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Blog: Hospice Views

Meeting Veterans’ Spiritual Needs at End of Life

veteran spiritual needs at end of life

For our military Veterans, their time in combat may have had a profound impact on their spirituality. Many Veterans are able to push aside these feelings for years, but as they approach end of life, the feelings of spiritual distress return.

Spiritual distress is defined by the North American Nursing Diagnosis Association as “a disruption in the life principle that pervades a person’s entire being and that integrates and transcends one’s biological and psychological nature.

For a Veteran raised in the church, “Thou Shall Not Kill” is an unequivocal commandment. Yet, in combat, they may have witnessed or committed acts that resulted in death or injury. They may have seen extreme devastation or experienced the loss of good friends. They can experience guilt for the actions they took or actions they did not take while in the service.

Some Veterans simply refuse to speak about these experiences when they return from combat. Some isolate themselves from loved ones. Others try to blot them out by turning to drugs and alcohol. Despite these efforts, when they begin to contemplate their own mortality, they begin to exhibit signs of spiritual distress including:

  •        Guilt
  •        Nightmares
  •        Loss of hope
  •        Anger at God
  •        Feeling abandoned by God
  •        Fear of the afterlife
  •        Believing their illness is a punishment

Crossroads Hospice & Palliative Care chaplains have received specialized training from the Department of Veteran Affairs on providing spiritual support to Veterans at end of life. They use both spiritual and life review techniques to help distressed Veterans.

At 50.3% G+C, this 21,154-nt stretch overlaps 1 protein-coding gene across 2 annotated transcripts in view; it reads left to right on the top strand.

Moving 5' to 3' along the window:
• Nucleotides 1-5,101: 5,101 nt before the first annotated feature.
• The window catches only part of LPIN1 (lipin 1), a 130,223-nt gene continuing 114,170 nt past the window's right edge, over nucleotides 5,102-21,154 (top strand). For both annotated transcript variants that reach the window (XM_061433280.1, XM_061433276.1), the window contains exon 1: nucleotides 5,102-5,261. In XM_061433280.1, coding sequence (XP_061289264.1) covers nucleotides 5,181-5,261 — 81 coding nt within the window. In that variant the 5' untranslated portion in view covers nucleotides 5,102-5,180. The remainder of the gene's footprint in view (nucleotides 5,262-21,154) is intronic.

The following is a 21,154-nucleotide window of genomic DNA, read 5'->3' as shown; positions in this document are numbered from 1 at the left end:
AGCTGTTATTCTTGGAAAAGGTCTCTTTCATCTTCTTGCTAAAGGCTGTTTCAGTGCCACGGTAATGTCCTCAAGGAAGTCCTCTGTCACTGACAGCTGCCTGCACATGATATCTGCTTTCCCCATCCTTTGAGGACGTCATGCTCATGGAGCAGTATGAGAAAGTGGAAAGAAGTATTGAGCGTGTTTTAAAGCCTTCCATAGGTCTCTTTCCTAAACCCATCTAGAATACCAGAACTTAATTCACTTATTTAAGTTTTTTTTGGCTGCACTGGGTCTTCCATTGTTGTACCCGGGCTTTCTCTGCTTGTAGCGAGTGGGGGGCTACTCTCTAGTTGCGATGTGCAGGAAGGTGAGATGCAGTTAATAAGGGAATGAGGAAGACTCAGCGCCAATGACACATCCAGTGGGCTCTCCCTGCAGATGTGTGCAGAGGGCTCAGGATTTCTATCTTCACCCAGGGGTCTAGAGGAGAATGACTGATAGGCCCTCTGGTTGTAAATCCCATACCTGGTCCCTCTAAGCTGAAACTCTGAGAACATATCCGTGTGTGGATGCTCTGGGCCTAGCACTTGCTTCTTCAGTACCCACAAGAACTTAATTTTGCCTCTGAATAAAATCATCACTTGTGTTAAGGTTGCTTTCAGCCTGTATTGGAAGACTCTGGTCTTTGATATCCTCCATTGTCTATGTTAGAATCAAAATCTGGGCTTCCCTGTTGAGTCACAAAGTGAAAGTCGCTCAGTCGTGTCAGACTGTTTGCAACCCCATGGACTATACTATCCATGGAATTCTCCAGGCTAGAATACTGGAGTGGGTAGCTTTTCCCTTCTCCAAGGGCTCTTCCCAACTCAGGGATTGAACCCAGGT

Spiritual Techniques for Veteran Healing 

Veterans with a strong sense of faith and religious tradition often find relief in the “confession of sins” to a hospice chaplain.

These confessions from Veterans at end of life often go beyond the acts of war to the way their inner conflict led them to treat others when they returned home. Many families talk of a loved one who was “never the same” after they returned from the service. A chaplain will discuss all these feelings of guilt and regret and work toward healing and personal forgiveness. Chaplains are also able to point to stories from the Veterans faith background where religious figures faced similar wartime challenges.

Hospice chaplains minister to patients of many different faiths with respect for the patient and their families beliefs. Should the patient wish to speak to clergyman of their own faith, the chaplain can arrange for this visit to happen to facilitate this final, healing confession.

Life Review Techniques for Veteran Healing 

For Veterans who have turned away from faith, chaplains, social workers, and Veteran volunteers can provide support without a religious approach by helping the Veteran learn to talk about their experience. In fact, a Veteran with spiritual distress may refuse a visit from a chaplain, but they may be more willing to talk to another Veteran.

When you keep guilt and hurt deep inside you, it becomes a wound that cannot heal. When you let that pain into the light by talking about it, you can work with it,” says Crossroads Support Services Director Jeanne Morrison, MSW. “You can learn to forgive yourself.”

Our military Veterans are heroes who have made many sacrifices to service their country, it is our duty and privilege to help support their physical and emotional needs at end-of-life.

To learn more about the unique programs Crossroads offers as part of our hospice care for Veterans, please call 1-888-564-3405.

Recommended Reading:

How We Can Better Serve Vietnam Veterans at End of Life

Serving Korean War Veterans 65 Years After the War

Real Heroes Wear Dog Tags: To Our Young Veterans in Hospice

 

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